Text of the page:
The ALJ next considered Listings 12.04[9] and 12.06[10] regarding Mr. Rossi's depression and anxiety. In accordance with 20 C.F.R. §§ 404.1520a, 416.920a, the ALJ followed a special technique to evaluate the severity of Mr. Rossi's depression and anxiety. The four broad functional areas - (1) activities of daily living; (2) social functioning; (3) concentration, persistence or pace and (4) episodes of decompensation - are known as the "paragraph B" criteria for most of the mental disorders listed in Appendix 1. The ALJ determined Mr. Rossi has moderate restriction in activities of daily living.

The claimant testified that on a good day he is able to perform light chores around the house such as doing laundry. He is able to drive. He can take care of his personal needs. For fun, the claimant watches television, plays video games on an X-Box or uses his computer (See also Ex. 36F). The claimant does not cook. The undersigned finds the claimant has moderate restriction in this area because when he has "bad days" he is unable to perform most of these activities. It is important to note that the claimant's in[]ability to perform these activities at a given time stems from his physical, and no mental limitations.

R. at 15.

With regard to social functioning, the ALJ found Mr. Rossi has moderate difficulties.

He lives with his mother and brother. The claimant reports that when he worked he related well with co-workers and supervisors; and was considered a valued employee. When he is depressed, he feels worthless and will tend to isolate himself and stay in his room. He goes out with a friend once a week to get out of the house. However, consultative physician Dr. Shakuntala Dhir,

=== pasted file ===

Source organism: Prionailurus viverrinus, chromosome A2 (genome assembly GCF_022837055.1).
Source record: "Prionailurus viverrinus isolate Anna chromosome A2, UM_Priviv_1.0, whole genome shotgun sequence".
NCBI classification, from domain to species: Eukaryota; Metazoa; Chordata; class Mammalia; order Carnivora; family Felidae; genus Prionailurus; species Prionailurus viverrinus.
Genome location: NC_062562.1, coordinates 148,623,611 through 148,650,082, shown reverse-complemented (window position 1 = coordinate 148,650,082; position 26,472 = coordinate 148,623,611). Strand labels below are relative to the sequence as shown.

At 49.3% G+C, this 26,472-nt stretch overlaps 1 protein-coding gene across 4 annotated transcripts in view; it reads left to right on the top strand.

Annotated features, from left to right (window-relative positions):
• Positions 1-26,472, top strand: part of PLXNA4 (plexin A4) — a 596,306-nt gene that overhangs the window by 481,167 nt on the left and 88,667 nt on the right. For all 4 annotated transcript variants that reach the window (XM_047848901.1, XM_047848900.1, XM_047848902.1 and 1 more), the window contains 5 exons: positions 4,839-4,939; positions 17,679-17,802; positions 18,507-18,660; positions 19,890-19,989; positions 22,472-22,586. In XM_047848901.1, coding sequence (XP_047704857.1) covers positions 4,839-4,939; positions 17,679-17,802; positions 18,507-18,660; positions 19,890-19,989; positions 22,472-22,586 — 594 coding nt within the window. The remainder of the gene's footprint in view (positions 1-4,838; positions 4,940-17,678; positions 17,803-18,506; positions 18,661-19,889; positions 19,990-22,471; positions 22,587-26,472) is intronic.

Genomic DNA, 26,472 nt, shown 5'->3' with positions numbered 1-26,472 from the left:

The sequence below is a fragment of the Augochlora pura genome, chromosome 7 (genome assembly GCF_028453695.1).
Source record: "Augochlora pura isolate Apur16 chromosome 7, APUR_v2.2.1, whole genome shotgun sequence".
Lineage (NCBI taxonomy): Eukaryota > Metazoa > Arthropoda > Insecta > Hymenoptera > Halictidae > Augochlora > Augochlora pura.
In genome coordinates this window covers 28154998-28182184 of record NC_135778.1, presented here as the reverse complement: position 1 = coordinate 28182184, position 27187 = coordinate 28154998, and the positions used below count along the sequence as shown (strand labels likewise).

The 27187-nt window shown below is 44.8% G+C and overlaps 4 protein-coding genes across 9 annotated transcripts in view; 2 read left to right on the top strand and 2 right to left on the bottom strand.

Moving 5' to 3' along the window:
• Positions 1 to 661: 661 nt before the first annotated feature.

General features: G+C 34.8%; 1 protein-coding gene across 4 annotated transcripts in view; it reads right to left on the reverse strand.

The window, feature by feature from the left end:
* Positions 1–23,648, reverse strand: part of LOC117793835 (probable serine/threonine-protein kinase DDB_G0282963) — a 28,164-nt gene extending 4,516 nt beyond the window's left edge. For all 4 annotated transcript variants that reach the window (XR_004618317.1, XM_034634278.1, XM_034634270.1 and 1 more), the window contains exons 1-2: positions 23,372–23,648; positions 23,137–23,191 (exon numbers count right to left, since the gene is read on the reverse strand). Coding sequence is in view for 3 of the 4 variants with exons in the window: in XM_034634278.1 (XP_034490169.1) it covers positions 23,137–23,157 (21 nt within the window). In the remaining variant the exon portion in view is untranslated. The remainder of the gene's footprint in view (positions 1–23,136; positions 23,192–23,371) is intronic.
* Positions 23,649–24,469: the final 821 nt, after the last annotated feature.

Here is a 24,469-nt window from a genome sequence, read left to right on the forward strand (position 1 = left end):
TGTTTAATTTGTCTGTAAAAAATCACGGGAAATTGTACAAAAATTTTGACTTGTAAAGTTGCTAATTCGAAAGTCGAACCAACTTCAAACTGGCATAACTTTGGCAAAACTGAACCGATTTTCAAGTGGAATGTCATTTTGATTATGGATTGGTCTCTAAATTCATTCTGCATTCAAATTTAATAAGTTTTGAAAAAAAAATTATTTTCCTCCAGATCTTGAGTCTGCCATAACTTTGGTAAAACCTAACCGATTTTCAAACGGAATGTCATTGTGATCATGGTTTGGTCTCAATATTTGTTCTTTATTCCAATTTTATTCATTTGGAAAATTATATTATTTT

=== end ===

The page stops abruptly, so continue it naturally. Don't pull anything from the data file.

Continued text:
M.D. opined that the claimant's ability to interact with others has been severely affected by his illness.

Id.

As for concentration, persistence or pace, the ALJ determined Mr. Rossi has moderate difficulties. "Consultative physician Dr. Dhir opined that the claimant's sustained concentration and memory during his mental status examination was adequate. However, he occasionally will have difficulty with concentration and memory due to side effects from medications." Id. Fourth, the ALJ found Mr. Rossi has not experienced any episodes of decompensation. Because Mr. Rossi's mental impairments do not cause two "marked" limitations or one "marked" limitation and "repeated" episodes of decompensation, the "paragraph B" criteria are not satisfied. The ALJ then proceeded to consider the "paragraph C" criteria. "[T]he evidence fails to establish the presence of "paragraph C" criteria because the record is devoid of evidence of episodes of decompensation, potential episodes of decompensation, or the inability to function outside a highly supportive living arrangement or outside the area of the claimant's home." R. at 16.

Having completed the special technique for evaluating Mr. Rossi's mental impairments, the ALJ proceeded to determine Mr. Rossi's residual functional capacity ("RFC").

After careful consideration of the entire record, the undersigned finds that the claimant has the residual functional capacity to perform light work as defined in 20 CFR 404.1567(b) and 416.967(b) with the ability to lift 20 pounds occasionally and 10 pounds frequently. He can sit, stand and walk six hours total each in an eight-hour workday. He can occasionally climb ramps and stairs, but never climb ladders, ropes, and/or scaffolds. He [can] perform work overhead occasionally with his non-dominant left upper extremity, otherwise he can frequently reach in all other directions. He can handle and finger frequently. He is able to understand, remember, and carry out simple instructions and use appropriate judgment to make simple work related decisions. He is able to maintain sufficient attention and concentration to perform simple ...